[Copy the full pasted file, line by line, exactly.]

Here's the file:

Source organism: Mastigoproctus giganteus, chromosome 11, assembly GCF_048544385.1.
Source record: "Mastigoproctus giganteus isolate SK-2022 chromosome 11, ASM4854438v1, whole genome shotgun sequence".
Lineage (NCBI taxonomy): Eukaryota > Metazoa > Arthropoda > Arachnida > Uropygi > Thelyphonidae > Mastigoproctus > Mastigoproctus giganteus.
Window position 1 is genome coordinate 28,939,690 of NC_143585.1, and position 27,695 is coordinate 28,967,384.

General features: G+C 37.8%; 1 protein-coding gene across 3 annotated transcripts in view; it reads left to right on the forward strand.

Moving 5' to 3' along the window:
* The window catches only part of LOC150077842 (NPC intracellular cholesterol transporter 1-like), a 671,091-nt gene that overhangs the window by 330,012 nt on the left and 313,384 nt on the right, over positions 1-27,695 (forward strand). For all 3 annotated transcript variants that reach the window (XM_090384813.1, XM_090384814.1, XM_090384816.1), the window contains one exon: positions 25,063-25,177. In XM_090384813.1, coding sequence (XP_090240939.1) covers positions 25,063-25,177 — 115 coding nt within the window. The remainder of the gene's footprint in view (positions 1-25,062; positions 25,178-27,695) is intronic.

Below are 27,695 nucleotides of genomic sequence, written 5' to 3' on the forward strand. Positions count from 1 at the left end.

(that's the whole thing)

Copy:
Source organism: Mastigoproctus giganteus, chromosome 11, assembly GCF_048544385.1.
Source record: "Mastigoproctus giganteus isolate SK-2022 chromosome 11, ASM4854438v1, whole genome shotgun sequence".
Lineage (NCBI taxonomy): Eukaryota > Metazoa > Arthropoda > Arachnida > Uropygi > Thelyphonidae > Mastigoproctus > Mastigoproctus giganteus.
Window position 1 is genome coordinate 28,939,690 of NC_143585.1, and position 27,695 is coordinate 28,967,384.

General features: G+C 37.8%; 1 protein-coding gene across 3 annotated transcripts in view; it reads left to right on the forward strand.

Moving 5' to 3' along the window:
* The window catches only part of LOC150077842 (NPC intracellular cholesterol transporter 1-like), a 671,091-nt gene that overhangs the window by 330,012 nt on the left and 313,384 nt on the right, over positions 1-27,695 (forward strand). For all 3 annotated transcript variants that reach the window (XM_090384813.1, XM_090384814.1, XM_090384816.1), the window contains one exon: positions 25,063-25,177. In XM_090384813.1, coding sequence (XP_090240939.1) covers positions 25,063-25,177 — 115 coding nt within the window. The remainder of the gene's footprint in view (positions 1-25,062; positions 25,178-27,695) is intronic.

Below are 27,695 nucleotides of genomic sequence, written 5' to 3' on the forward strand. Positions count from 1 at the left end.